Crucially, CCS also understands the importance of the UK supply chain. Despite being one of the largest commercial organisations in Europe, the service has pledged to procure 33% by value of all its business with SMEs, which complements DIO’s own approach to supply chain engagement. David’s was one of a handful of talks concerning SME opportunity. Only an hour earlier, Martin Lee – Programme Procurement Manager at Airbus Defence and Space – outlined similar opportunities for the country’s burgeoning space sector.

In light of last year’s ‘Prosperity from Space Strategy’, Airbus is keen to grow the UK space sector and engage with the SME community. After all, “that’s where a lot of the innovation will come from,” said Martin. “We want to build that community fivefold from what it is today.” In fact, it’s thought that the number of high-tech space sector jobs will rise by an estimated 30,000 by 2030.

“For me, one of the key areas is how do we bring in non-traditional space sector suppliers – those with new ideas and differing business models,” continued Martin. “Because if we’re going to grow the space sector we’re also going to have to be competitive and we have to look at the competitiveness of the UK globally.”

Here, large-scale projects – such as the Government’s potential alternative to the EU’s Galileo global navigation satellite system (GNSS) – will have a pivotal role to play in developing the capabilities of the sector. According to Martin, if the UK GNSS was to go ahead it would be a “great opportunity for UK Plc to really take part in the space sector”, bringing with it massive opportunities for SMEs all over the country.

Finally, returning to the Technology & Innovation Zone, Stuart Young – Head of the Centre for Defence Acquisition at Cranfield University – closed out the event with a fascinating talk on artificial intelligence, its impact on defence procurement and the challenges associated with AI adoption.

In the defence sector, artificial intelligence applies to anything from collaborative robotics and autonomous vehicles to computer vision and image recognition technology. But what the sector has yet to see is that long-term paradigm shift where artificial intelligence is integrated as a matter of course. One of the biggest reasons behind this is the industry’s apparent lack of appropriate skills. “If we don’t understand AI,” said Stuart, “and we haven’t got people with the right skills to identify its applications, we’re not going to be using it effectively.”

In fact, the effective use of AI will require nothing less than a cultural sea change. According to Stuart, the defence sector works in ‘functional stovepipes’, but this siloed approach negates some of the most significant benefits of AI and big data – namely the ability of systems to ‘talk’ to each other.

Along with best practice, infrastructure will also have to adapt. Warehouses may have to be reconfigured to accommodate different docking arrangements and entrance designs in support of autonomous vehicles, for instance. And inevitably, as a result of AI, “some jobs will be lost, some will be gained and many more will have to change”.

But how long will it be before that long-term paradigm shift actually arrives? “I personally think it’s quite a long way off,” answered Stuart. “One reason being the level of investment required; the other being the human trust and ethical issues coming to the fore at the moment. There’s a lot of confidence and trust to be built up so I think a 15-20-year timescale is probably about right.”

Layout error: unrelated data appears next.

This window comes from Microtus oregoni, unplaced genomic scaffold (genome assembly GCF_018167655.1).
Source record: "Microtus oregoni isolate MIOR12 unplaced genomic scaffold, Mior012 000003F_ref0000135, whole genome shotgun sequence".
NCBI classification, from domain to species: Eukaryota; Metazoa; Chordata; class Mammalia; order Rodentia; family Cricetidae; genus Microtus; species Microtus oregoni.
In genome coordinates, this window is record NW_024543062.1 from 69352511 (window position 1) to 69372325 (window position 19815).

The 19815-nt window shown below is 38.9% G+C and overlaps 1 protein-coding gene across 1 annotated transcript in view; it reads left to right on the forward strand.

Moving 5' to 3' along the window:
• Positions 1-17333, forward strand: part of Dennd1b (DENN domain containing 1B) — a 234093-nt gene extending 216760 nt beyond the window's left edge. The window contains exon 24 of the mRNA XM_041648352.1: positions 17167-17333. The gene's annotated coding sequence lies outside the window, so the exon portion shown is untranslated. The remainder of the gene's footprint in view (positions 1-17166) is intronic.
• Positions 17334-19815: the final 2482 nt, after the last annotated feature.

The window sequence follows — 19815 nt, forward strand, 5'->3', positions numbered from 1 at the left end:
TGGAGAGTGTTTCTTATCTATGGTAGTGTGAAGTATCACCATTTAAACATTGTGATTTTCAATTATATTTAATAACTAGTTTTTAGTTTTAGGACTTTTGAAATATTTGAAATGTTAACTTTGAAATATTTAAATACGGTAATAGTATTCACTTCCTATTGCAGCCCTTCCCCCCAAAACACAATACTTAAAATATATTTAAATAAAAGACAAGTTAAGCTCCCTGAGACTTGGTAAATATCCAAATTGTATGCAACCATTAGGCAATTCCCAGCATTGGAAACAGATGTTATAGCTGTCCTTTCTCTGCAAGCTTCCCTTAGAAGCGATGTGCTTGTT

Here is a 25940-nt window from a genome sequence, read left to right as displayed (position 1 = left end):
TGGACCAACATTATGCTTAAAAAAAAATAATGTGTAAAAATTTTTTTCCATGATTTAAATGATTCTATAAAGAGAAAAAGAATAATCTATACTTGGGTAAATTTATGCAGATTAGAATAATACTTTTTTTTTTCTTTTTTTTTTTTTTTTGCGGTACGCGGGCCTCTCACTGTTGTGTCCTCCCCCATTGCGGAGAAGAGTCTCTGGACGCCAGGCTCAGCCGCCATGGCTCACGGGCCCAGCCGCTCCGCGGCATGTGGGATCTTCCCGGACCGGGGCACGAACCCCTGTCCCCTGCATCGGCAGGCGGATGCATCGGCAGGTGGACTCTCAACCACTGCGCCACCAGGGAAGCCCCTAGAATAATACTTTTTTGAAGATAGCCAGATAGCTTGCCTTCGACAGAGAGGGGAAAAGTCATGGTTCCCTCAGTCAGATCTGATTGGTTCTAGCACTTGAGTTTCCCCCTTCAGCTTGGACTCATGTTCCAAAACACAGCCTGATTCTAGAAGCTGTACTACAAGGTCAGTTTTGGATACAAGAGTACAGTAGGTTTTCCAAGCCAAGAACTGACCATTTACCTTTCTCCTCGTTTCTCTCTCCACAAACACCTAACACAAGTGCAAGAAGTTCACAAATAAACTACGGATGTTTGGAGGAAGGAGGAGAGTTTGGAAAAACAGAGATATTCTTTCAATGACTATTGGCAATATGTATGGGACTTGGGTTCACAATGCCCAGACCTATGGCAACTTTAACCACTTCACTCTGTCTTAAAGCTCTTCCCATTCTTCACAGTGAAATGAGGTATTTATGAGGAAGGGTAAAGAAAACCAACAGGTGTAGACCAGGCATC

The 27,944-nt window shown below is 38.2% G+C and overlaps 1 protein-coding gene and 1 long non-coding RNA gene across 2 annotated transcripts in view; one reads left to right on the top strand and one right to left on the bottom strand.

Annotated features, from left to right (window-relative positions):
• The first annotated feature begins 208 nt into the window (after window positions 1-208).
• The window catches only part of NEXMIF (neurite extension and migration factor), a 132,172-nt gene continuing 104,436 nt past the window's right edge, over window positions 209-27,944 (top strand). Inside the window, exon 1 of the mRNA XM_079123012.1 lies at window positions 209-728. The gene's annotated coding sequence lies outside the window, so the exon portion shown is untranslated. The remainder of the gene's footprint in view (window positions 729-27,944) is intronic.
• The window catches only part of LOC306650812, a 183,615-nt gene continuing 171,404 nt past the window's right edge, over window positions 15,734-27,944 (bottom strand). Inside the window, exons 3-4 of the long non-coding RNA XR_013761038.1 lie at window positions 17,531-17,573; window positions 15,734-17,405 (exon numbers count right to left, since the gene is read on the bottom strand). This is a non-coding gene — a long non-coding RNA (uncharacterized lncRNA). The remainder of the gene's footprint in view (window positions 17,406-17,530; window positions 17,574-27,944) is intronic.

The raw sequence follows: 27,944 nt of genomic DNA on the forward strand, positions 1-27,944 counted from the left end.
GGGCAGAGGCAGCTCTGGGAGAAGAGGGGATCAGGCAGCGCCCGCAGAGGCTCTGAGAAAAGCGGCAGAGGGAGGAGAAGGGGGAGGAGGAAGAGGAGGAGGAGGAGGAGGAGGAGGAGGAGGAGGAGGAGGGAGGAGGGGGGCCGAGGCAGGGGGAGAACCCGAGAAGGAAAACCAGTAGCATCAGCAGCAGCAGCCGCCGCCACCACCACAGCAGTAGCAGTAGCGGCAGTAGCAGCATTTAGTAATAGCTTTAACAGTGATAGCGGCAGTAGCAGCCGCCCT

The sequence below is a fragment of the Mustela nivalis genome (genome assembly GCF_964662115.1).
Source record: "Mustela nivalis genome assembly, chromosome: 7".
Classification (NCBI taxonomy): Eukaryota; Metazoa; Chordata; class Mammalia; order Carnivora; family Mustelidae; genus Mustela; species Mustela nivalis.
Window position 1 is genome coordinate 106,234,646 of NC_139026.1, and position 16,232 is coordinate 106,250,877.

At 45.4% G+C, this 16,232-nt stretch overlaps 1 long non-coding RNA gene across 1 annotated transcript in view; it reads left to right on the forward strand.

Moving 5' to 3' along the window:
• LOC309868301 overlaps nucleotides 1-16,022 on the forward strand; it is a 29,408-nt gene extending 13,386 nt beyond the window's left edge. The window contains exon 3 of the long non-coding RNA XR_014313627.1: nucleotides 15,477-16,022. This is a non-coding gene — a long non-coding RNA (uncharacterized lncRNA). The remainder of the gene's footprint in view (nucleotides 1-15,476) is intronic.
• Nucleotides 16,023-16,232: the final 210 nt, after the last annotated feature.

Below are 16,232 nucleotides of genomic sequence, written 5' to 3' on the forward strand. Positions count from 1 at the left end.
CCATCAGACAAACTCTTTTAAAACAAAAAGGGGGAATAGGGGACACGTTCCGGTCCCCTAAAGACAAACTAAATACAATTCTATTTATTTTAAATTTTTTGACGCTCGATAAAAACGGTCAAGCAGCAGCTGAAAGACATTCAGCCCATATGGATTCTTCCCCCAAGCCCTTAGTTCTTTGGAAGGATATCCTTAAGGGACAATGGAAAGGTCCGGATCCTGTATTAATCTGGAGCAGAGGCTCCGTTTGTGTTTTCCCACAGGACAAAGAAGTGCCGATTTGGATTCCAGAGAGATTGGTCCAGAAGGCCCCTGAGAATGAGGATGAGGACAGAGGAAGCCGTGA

It may seem a long way off then, but the UK defence sector must move quickly if it is to remain at the forefront of the artificial intelligence space. All of which is why DPRTE is so important. No event in the defence calendar brings buyers and suppliers together and asks them to engage in the sort of meaningful conversations described here. For the UK defence supply chain, 2019 is a time of immense opportunity. Perhaps we’ll see what progress has been made at DPRTE 2020.

DASA: Driving innovation in defence and security

The Defence and Security Accelerator (DASA) exists to help government access innovative ideas, equipment and services more quickly for UK security and military users in order to help maintain security and military advantage over our adversaries, to protect people and ultimately to save lives.  

DASA went live in December 2016, evolving from the Centre for Defence Enterprise (CDE), and was given the remit to help government defence and security departments collaborate with industry, academia and allies to rapidly develop innovative solutions to the most pressing national defence and security challenges. 

Dr Lucy Mason, Head of DASA, was appointed in March 2017, having previously worked at the Home Office, leading the science and technology (S&T) and private sector engagement work strands as part of the Government’s counter-terrorism strategy. 

Approaching her second anniversary of her appointment, Dr Mason is clear on the role of DASA. She explains: “The Defence and Security Accelerator aims to help us keep up and get ahead of the challenges we are facing. We need to spot opportunities and make best use of them as quickly as possible, drawing on the UK’s world-class academic and research sectors and on the expertise of the private sector.” 

DASA Driving innovation in defence and security 3

Dr Mason believes that the ever-evolving threats the UK faces means that governments must face up to new challenges and find ways to respond to them quickly.